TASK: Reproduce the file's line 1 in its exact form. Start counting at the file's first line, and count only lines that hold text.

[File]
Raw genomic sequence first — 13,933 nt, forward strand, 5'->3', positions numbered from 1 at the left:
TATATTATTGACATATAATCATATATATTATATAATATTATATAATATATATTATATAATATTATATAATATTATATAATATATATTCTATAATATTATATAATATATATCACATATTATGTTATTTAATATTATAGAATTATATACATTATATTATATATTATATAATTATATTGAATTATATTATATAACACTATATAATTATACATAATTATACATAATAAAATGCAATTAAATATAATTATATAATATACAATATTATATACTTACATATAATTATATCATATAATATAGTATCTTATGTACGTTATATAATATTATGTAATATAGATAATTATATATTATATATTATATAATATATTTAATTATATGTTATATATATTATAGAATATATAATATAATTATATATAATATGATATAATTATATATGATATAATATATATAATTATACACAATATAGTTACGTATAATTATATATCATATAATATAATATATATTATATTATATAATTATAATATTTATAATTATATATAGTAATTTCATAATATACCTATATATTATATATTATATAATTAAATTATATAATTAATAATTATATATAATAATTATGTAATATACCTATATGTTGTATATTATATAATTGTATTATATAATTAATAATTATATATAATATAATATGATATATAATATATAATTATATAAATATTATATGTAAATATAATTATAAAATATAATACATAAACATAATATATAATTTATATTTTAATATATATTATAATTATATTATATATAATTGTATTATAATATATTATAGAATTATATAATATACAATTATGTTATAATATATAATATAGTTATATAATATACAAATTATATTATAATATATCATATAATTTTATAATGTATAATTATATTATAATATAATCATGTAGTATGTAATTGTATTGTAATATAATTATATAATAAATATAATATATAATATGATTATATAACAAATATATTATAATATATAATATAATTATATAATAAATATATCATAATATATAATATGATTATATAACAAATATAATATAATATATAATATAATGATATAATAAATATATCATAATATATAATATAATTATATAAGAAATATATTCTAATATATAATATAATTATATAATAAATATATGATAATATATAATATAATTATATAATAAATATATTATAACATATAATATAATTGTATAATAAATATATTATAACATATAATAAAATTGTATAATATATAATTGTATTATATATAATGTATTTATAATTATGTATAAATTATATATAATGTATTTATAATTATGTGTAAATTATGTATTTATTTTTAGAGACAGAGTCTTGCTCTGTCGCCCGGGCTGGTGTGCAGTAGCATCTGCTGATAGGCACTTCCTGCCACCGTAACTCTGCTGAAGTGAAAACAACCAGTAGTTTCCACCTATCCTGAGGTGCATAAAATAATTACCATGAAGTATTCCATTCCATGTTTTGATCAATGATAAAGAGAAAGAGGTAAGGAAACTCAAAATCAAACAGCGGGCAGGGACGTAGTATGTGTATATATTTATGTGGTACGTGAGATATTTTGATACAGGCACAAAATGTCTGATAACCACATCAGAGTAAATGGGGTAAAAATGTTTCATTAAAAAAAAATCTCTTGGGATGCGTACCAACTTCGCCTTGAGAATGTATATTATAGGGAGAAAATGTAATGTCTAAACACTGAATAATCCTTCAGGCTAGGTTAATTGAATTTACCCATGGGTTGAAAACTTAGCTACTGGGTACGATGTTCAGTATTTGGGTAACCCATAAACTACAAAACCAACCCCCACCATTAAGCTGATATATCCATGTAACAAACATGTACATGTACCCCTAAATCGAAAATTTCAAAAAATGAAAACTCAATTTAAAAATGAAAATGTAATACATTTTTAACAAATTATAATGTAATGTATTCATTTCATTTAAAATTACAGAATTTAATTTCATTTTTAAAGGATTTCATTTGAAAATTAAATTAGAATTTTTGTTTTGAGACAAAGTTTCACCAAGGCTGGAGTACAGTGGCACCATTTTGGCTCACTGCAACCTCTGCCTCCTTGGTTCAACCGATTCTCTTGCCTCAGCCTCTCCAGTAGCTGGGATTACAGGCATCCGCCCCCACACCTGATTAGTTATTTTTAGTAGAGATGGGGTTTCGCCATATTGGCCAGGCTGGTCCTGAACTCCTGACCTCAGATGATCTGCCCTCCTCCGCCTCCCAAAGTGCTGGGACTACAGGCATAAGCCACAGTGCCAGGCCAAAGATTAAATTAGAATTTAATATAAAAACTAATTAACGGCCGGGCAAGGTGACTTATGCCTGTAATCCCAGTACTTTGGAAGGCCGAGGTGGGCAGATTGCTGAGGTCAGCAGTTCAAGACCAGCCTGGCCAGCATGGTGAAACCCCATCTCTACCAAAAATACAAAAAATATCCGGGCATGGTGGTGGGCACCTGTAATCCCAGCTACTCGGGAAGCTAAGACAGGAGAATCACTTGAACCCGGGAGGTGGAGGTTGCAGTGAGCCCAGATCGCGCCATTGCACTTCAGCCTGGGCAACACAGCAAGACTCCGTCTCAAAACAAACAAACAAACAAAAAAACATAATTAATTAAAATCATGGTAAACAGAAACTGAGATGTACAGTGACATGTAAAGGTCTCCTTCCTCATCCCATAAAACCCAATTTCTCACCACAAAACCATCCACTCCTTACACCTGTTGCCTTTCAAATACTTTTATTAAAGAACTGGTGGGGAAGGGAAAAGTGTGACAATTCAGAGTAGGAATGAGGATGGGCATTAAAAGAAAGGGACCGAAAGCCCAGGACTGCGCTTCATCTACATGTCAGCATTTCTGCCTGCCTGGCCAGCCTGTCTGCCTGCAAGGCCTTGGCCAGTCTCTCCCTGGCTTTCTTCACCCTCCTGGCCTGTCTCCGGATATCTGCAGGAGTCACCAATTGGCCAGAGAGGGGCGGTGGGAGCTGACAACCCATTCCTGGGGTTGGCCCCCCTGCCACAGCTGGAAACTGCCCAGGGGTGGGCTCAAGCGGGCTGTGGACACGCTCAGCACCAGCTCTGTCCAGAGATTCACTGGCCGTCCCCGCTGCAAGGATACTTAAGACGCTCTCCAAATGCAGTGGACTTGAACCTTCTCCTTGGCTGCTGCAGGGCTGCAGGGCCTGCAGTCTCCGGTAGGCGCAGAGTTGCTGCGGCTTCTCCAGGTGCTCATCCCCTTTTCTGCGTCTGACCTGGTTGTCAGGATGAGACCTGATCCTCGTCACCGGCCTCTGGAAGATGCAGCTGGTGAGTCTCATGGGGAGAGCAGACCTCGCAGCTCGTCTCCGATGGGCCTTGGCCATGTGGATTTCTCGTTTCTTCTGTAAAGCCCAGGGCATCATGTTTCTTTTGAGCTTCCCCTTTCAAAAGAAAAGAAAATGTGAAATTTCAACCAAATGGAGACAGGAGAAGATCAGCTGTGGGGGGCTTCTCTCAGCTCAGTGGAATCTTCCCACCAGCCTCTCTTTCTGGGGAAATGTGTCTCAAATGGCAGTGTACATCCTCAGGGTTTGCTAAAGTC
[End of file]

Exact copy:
Raw genomic sequence first — 13,933 nt, forward strand, 5'->3', positions numbered from 1 at the left: